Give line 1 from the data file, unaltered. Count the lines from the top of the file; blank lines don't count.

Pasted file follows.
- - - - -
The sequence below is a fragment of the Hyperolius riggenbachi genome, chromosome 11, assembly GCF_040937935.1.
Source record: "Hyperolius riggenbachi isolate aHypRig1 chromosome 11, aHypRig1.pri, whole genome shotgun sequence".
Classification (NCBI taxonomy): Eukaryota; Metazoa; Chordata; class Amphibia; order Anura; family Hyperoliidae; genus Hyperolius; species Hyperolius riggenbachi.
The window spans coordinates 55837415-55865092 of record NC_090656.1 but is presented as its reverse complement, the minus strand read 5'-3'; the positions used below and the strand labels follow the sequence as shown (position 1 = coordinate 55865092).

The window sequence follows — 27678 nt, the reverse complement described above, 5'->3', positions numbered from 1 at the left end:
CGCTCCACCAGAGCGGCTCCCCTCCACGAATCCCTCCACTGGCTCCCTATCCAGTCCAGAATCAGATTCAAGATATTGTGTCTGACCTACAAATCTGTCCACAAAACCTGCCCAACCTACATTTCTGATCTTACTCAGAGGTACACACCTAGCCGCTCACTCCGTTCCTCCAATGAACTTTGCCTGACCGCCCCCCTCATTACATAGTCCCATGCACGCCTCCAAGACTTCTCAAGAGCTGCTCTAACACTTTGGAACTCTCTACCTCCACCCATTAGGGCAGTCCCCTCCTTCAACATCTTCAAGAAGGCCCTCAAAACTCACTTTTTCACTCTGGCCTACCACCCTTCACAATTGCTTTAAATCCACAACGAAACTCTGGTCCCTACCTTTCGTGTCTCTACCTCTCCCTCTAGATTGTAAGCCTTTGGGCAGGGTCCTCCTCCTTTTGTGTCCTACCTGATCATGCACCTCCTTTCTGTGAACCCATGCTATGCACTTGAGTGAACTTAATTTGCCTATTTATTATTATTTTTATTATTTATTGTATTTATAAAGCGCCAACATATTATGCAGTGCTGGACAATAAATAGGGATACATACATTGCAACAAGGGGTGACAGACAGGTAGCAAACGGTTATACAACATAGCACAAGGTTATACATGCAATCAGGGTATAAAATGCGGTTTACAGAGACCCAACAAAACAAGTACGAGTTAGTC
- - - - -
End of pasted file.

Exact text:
The sequence below is a fragment of the Hyperolius riggenbachi genome, chromosome 11, assembly GCF_040937935.1.